US 4370625 A
In a microcomputer integrated circuit the option of selecting between an RC oscillator or a crystal oscillator for generating the clock for the microprocessor is made available. By making the selection during the manufacturing process, external pin outs and chip area are minimized.
1. An integrated circuit having a plurality of circuit elements comprising:
a first terminal and a second terminal;
a first inverter having an input coupled to the first terminal, a second inverter, and a third inverter; and
wherein the circuit elements are interconnected by one of a first or a second process step; and
wherein an RC oscillator is provided in response to a resistor being coupled between the first and second terminals, and in response to an output of the first inverter being coupled to an input of the second inverter, an output of the second inverter being coupled to an input of the third inverter, an output of the third inverter being coupled to the second terminal, and the capacitor coupled between the input of the first inverter and the output of the second inverter by the first process step; or
wherein a crystal oscillator is provided in response to a crystal being coupled between the first and second terminals, and in response to the output of the first inverter being coupled to the second terminal by the second process step.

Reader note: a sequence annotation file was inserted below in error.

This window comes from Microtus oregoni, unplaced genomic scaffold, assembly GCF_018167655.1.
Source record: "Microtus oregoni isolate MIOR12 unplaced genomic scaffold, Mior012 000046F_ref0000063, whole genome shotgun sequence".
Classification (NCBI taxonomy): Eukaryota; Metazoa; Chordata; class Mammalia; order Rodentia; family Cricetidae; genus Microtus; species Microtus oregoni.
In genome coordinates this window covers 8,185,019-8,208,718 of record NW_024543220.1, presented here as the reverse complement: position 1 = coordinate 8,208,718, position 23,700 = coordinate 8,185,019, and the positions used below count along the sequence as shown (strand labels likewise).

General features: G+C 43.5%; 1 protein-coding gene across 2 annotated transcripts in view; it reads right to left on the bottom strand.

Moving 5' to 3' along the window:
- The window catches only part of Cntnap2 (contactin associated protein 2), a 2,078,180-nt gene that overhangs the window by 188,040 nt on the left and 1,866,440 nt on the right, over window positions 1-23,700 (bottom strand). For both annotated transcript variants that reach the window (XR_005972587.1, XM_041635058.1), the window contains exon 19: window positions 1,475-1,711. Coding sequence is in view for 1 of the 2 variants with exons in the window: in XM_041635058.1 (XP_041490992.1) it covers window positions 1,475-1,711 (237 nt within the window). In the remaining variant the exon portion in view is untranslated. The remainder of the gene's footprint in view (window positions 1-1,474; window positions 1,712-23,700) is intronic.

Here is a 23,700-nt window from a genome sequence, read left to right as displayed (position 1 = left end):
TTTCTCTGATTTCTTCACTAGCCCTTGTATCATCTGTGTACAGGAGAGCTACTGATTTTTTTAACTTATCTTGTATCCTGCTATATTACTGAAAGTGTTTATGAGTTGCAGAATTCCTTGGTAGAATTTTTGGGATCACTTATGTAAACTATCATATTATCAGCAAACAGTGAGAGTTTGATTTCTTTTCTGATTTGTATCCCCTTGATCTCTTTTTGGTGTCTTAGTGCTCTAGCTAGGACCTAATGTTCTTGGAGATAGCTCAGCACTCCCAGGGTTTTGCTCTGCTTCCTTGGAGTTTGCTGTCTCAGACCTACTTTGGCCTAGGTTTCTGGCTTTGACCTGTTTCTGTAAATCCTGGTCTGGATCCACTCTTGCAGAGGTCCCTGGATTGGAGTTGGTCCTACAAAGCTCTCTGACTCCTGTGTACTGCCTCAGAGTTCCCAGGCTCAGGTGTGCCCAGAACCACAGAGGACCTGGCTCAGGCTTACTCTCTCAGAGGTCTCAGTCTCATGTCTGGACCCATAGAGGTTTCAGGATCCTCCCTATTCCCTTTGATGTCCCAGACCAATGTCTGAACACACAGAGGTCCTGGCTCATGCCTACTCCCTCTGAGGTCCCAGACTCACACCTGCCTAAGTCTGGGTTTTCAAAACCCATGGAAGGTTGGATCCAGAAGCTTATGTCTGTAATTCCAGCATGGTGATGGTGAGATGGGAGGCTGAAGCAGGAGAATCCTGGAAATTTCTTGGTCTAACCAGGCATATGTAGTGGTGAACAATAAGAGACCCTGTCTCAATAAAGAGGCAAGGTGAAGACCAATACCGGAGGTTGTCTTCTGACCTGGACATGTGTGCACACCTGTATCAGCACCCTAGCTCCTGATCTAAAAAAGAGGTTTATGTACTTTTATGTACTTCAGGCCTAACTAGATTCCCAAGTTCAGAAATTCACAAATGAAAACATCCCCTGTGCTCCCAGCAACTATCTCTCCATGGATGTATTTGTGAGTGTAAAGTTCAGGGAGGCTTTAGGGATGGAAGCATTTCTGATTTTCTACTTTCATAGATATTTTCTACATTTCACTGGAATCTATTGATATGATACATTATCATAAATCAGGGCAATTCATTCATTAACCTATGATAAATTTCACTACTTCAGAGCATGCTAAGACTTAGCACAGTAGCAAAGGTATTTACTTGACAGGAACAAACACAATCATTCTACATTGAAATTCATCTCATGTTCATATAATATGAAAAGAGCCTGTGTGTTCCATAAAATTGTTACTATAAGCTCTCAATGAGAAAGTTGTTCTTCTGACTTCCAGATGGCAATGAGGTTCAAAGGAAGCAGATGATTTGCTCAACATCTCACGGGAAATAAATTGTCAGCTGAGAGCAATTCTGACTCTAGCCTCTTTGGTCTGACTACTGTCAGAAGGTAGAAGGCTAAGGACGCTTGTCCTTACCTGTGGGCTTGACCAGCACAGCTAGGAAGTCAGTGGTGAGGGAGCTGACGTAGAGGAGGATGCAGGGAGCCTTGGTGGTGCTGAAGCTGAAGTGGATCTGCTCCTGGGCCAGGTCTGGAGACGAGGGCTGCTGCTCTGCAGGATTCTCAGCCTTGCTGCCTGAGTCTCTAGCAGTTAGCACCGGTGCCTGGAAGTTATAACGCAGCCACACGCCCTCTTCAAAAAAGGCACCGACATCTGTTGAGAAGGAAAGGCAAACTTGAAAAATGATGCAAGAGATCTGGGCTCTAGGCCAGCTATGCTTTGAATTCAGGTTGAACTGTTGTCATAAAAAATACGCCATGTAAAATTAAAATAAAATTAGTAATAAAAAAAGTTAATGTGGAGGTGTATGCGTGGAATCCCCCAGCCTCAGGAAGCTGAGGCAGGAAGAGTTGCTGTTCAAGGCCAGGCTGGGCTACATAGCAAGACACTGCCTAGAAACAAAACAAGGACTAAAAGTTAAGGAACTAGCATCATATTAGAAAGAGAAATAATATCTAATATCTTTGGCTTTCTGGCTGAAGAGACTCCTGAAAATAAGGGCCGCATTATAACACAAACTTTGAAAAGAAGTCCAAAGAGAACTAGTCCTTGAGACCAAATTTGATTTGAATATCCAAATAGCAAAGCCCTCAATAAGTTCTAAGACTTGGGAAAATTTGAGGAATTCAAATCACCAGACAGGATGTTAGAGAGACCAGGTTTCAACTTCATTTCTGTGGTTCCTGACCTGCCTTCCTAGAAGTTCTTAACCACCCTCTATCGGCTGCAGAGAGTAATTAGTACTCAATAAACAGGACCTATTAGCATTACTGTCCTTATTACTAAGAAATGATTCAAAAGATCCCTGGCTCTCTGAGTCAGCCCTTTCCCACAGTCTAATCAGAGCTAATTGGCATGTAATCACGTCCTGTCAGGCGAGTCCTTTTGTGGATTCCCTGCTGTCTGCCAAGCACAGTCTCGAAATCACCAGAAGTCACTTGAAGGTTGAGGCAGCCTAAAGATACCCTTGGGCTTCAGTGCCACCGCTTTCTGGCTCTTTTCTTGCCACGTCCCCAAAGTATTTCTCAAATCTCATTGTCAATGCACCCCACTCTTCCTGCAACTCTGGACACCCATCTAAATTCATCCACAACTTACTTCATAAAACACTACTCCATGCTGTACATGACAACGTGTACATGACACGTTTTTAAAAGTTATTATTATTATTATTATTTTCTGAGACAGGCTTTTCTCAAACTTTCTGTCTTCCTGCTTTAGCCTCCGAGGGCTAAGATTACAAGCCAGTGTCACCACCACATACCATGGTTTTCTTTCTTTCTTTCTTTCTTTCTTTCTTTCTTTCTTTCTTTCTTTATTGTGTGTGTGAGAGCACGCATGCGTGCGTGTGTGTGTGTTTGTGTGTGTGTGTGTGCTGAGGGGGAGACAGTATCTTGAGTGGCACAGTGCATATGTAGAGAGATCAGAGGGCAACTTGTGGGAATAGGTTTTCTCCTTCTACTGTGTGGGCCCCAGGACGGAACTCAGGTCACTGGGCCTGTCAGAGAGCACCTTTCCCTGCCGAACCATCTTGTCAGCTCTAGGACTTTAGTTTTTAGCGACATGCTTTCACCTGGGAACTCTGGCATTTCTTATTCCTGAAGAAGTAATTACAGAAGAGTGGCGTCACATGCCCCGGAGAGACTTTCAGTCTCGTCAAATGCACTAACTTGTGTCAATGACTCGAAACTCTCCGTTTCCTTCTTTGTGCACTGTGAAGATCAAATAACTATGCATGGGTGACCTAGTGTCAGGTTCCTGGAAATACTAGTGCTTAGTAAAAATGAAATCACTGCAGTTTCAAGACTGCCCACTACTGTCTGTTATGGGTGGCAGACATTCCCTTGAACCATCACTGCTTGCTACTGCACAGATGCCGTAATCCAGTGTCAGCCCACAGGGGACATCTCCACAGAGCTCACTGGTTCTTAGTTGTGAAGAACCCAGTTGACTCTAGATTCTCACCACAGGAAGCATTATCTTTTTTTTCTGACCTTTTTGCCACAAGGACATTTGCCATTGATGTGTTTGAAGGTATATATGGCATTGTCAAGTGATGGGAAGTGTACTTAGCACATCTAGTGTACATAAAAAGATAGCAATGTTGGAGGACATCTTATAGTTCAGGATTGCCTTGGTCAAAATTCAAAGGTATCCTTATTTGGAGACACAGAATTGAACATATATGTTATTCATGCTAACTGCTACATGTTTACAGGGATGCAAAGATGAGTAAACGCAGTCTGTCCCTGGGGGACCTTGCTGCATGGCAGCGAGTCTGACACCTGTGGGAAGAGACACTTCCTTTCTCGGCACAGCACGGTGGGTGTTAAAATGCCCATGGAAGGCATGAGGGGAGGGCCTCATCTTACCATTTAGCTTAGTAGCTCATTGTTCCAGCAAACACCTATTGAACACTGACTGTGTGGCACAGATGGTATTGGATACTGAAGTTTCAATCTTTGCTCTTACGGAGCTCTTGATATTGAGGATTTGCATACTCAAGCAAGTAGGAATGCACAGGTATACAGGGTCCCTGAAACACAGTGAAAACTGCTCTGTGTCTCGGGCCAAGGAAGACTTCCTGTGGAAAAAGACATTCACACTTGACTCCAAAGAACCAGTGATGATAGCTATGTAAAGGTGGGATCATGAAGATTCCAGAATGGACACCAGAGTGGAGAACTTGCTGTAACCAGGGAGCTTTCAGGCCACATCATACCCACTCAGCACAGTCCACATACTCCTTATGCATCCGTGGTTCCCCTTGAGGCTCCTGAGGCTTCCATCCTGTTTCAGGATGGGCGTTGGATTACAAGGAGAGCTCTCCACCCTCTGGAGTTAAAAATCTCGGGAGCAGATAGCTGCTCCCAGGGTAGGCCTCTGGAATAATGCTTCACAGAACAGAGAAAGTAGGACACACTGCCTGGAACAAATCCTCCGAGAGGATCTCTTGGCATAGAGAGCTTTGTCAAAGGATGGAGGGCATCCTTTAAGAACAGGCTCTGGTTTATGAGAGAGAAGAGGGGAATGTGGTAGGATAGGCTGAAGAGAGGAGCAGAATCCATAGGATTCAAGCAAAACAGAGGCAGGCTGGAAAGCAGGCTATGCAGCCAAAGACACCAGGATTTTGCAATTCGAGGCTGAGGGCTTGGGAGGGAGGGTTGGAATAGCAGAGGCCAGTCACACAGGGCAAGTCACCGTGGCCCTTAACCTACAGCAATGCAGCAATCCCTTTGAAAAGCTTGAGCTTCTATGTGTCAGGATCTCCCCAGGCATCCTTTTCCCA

2. An integrated circuit for providing one of an RC oscillator circuit or a crystal oscillator circuit, comprising a gain stage having a plurality of active elements coupled to a first terminal wherein at least one of said active elements is common to both the RC oscillator circuit and the crystal oscillator circuit; and a feedback path coupled from the gain stage to a second terminal; wherein the first and the second terminals are for receiving one of a resistance or crystal to form either an RC or a crystal oscillator, respectively.
3. The integrated circuit of claim 2 wherein an inverter having gain selectable by a process step is common to both the RC and crystal oscillator circuits.
4. The integrated circuit of claim 2 wherein one of the RC or crystal oscillator circuits is chosen by a single process step.
5. The integrated circuit of claim 4 wherein said single process step is a step which defines a field oxide.
6. The integrated circuit of claim 4 wherein said single process step is a step which defines a program of a ROM.
This invention relates to integrated circuit devices and, more particularly, to microprocessors.
The desires to save as much circuit board space as possible and to integrate as much of a circuit function on a single chip as possible have resulted in placing some microprocessor-associated functions on the integrated circuit with the microprocessor. One of these MPU-associated functions is the oscillator for generating the clock of the microprocessor. Two types of MPU clock oscillators are in common use for differing applications, the RC oscillator which is relatively less expensive to implement and the crystal oscillator which is inherently more stable. Consequently, it is desirable to provide the option for choosing either type of oscillator on the integrated circuit.